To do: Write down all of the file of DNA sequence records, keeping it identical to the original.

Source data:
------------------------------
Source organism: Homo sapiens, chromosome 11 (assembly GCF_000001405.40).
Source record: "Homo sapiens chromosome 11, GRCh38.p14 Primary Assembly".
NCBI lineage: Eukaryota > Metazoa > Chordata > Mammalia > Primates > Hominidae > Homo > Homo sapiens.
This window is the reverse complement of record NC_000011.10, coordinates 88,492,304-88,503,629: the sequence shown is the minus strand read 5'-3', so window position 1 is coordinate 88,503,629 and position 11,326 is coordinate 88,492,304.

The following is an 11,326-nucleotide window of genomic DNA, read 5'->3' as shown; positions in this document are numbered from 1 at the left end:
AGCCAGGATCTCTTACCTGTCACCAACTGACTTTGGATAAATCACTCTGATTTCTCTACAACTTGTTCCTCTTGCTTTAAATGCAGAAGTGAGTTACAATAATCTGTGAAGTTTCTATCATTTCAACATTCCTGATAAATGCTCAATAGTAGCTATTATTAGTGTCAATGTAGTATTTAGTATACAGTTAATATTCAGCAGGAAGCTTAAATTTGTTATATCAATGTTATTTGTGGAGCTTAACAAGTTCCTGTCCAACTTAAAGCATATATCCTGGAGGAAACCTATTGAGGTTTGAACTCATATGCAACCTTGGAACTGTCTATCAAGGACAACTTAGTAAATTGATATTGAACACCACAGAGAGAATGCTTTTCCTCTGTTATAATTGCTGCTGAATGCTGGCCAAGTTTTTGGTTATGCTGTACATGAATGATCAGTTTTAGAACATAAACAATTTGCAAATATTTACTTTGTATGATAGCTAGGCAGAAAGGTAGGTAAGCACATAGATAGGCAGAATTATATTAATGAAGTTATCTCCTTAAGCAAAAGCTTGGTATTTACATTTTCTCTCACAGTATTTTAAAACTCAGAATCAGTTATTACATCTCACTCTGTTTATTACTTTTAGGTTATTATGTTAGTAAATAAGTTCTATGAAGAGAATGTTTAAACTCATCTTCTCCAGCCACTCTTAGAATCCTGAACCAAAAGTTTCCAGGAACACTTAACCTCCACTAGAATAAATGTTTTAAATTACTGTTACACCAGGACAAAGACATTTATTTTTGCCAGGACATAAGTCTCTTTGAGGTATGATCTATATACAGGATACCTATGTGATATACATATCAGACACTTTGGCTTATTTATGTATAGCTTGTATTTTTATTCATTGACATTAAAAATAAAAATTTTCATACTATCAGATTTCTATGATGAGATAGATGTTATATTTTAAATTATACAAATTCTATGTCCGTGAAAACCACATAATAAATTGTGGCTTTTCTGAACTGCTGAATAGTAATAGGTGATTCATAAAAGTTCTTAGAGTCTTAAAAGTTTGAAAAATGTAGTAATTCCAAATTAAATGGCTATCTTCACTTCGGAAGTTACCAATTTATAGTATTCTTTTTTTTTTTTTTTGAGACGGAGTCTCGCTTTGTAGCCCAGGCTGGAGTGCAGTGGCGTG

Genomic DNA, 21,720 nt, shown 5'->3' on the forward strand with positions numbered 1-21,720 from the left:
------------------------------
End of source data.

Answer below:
Source organism: Homo sapiens, chromosome 11 (assembly GCF_000001405.40).
Source record: "Homo sapiens chromosome 11, GRCh38.p14 Primary Assembly".
NCBI lineage: Eukaryota > Metazoa > Chordata > Mammalia > Primates > Hominidae > Homo > Homo sapiens.
This window is the reverse complement of record NC_000011.10, coordinates 88,492,304-88,503,629: the sequence shown is the minus strand read 5'-3', so window position 1 is coordinate 88,503,629 and position 11,326 is coordinate 88,492,304.

The following is an 11,326-nucleotide window of genomic DNA, read 5'->3' as shown; positions in this document are numbered from 1 at the left end:
AGCCAGGATCTCTTACCTGTCACCAACTGACTTTGGATAAATCACTCTGATTTCTCTACAACTTGTTCCTCTTGCTTTAAATGCAGAAGTGAGTTACAATAATCTGTGAAGTTTCTATCATTTCAACATTCCTGATAAATGCTCAATAGTAGCTATTATTAGTGTCAATGTAGTATTTAGTATACAGTTAATATTCAGCAGGAAGCTTAAATTTGTTATATCAATGTTATTTGTGGAGCTTAACAAGTTCCTGTCCAACTTAAAGCATATATCCTGGAGGAAACCTATTGAGGTTTGAACTCATATGCAACCTTGGAACTGTCTATCAAGGACAACTTAGTAAATTGATATTGAACACCACAGAGAGAATGCTTTTCCTCTGTTATAATTGCTGCTGAATGCTGGCCAAGTTTTTGGTTATGCTGTACATGAATGATCAGTTTTAGAACATAAACAATTTGCAAATATTTACTTTGTATGATAGCTAGGCAGAAAGGTAGGTAAGCACATAGATAGGCAGAATTATATTAATGAAGTTATCTCCTTAAGCAAAAGCTTGGTATTTACATTTTCTCTCACAGTATTTTAAAACTCAGAATCAGTTATTACATCTCACTCTGTTTATTACTTTTAGGTTATTATGTTAGTAAATAAGTTCTATGAAGAGAATGTTTAAACTCATCTTCTCCAGCCACTCTTAGAATCCTGAACCAAAAGTTTCCAGGAACACTTAACCTCCACTAGAATAAATGTTTTAAATTACTGTTACACCAGGACAAAGACATTTATTTTTGCCAGGACATAAGTCTCTTTGAGGTATGATCTATATACAGGATACCTATGTGATATACATATCAGACACTTTGGCTTATTTATGTATAGCTTGTATTTTTATTCATTGACATTAAAAATAAAAATTTTCATACTATCAGATTTCTATGATGAGATAGATGTTATATTTTAAATTATACAAATTCTATGTCCGTGAAAACCACATAATAAATTGTGGCTTTTCTGAACTGCTGAATAGTAATAGGTGATTCATAAAAGTTCTTAGAGTCTTAAAAGTTTGAAAAATGTAGTAATTCCAAATTAAATGGCTATCTTCACTTCGGAAGTTACCAATTTATAGTATTCTTTTTTTTTTTTTTTGAGACGGAGTCTCGCTTTGTAGCCCAGGCTGGAGTGCAGTGGCGTG

Genomic DNA, 21,720 nt, shown 5'->3' on the forward strand with positions numbered 1-21,720 from the left: